This Blender Material Tutorial shows how to add materials to a blender object. We will add materials to a screwdriver 3d model to make it look realistic. This is a Blender Materials Tutorial for beginners. We expect that you are not a total beginner and know how to move around and the basics of working in 3D space. If not – check out our four part article where we explain everything you need to know to begin working in Blender – Blender Basics Tutorial: Creating a 3D House.
I have made a simple screwdriver object that I am going to apply all materials on as an example. It is just a cylinder extruded and scaled a bunch of times. If you can’t create something like this yourself – check out our Blender Modeling Tutorial. Otherwise you can follow the tutorial on any other object, even the default cube.
Adding Blender Materials to an Object
On our object we obviously need to add two materials – one to the handle and one to the screwing part. So let’s review two possible situations. One – is when your scene is made of different independent objects. And two – when the whole thing is a one object that needs two or more materials.
In the first case everything is quite easy. First of all – select the part that you want to add a material to, then go to the Material Properties in the Properties Editor and click the big +New button.
Easy as that – you have created a material. You can see that it is created if at the top there is something like “Material.001” and below are a lot of different settings, like here:
Then you just select the other part of the object and do absolutely the same thing. It should add the Material.002.
Now for the other case, when everything is connected. You need to do the exact same thing with selecting the object and creating a New Material. This will create a single material for the whole object.
Then you need to change to the Edit Mode at the top right of the viewport[Tab] and select all of the geometry of the part that you want to have a separate material.
With this selected proceed to the Material Properties, on the right side click on the plus button to add material slot.
This will add a new slot. You need to again press on the +New button to add a material with this slot selected. Then you can assign this material to the selected geometry by using the Assign button.
As part of this Blender Materials Tutorial let’s talk about the materials themselves. When you select a material, you see all the settings below it. Those are the settings of the current shader. The default shader that is created automatically is the Principled BSDF. But let’s start with looking into other shaders.
The first option in the Surface settings of a Material is the Surface. Here you can choose amongst all the shaders that are available in Blender.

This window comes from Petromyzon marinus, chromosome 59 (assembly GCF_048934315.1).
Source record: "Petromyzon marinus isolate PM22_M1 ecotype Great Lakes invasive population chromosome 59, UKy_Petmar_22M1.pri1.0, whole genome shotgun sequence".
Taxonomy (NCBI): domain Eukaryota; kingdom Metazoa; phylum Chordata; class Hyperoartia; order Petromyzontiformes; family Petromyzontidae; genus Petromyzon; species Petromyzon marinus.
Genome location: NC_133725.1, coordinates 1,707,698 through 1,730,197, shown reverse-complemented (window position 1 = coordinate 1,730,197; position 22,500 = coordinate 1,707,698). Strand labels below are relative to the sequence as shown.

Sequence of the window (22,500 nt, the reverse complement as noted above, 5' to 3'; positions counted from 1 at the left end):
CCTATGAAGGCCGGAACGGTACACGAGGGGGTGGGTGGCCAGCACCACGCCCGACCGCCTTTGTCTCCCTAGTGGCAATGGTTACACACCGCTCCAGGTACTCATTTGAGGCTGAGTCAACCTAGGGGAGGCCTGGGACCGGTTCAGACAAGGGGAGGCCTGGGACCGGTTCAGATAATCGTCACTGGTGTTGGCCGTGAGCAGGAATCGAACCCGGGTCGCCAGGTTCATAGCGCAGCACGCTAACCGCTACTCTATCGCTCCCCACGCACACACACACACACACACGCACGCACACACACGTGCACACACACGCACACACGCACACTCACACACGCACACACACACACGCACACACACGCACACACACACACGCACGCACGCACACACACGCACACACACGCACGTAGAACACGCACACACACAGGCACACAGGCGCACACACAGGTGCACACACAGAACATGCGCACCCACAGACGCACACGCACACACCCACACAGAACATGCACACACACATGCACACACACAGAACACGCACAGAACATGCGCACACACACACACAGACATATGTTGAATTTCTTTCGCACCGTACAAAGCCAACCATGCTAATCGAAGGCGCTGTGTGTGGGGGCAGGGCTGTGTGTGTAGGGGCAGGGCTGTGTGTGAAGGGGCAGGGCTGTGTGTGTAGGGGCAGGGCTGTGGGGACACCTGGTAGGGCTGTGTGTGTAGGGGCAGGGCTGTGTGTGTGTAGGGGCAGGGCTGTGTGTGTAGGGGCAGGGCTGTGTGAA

I will not go into each one of them and explain how they work. A good example to try would be the Emission Shader. You need to change to the Material Preview Shading to see the changes to the Material that you make.
Though some shaders can work exclusively in the Cycles rendering engine. And the Material Preview Shading utilizes the real-time renderer – Eevee. So consider changing between the Shadings to test everything out properly.
Emissive Shader in Eevee
Emissive Shader in Cycles
Few more good examples are the Glass BSDF and Velvet BSDF:
I recommend you to try all the available shaders out and to try changing the settings that they have. Just as the training and for the knowledge. But we will turn back to the default Principled BSDF shader.
Blender Principled BSDF Shader
Principled BSDF is the most used shader in the Blender. That is because it is the most flexible one and you can create most of the simple stuff using only it. And, as you may notice – there are a lot of settings available for it. A bunch more than any other shader.
So let’s look into them. But to not extend this article for too long – we will introduce only the most important, interesting and used ones. This does not mean that other settings are useless. They just can be too advanced for now, or too situational.
Starting with the Base Color – it is the most obvious one and one of the most important settings. Fairly simply to use: just click on it and select the color, its brightness and saturation.
Next is the Subsurface Scattering settings. They are a bit on an advanced side, but I could not miss them out.
It is the effect when light comes through the object and scatters by interacting with it. Sounds really difficult, but in reality you meet such materials everyday and one example – especially. This example – is your own skin. When you glow a strong light on it – you can see the light coming through your body and exiting from the different angles creating a red glow. That is – Subsurface Scattering.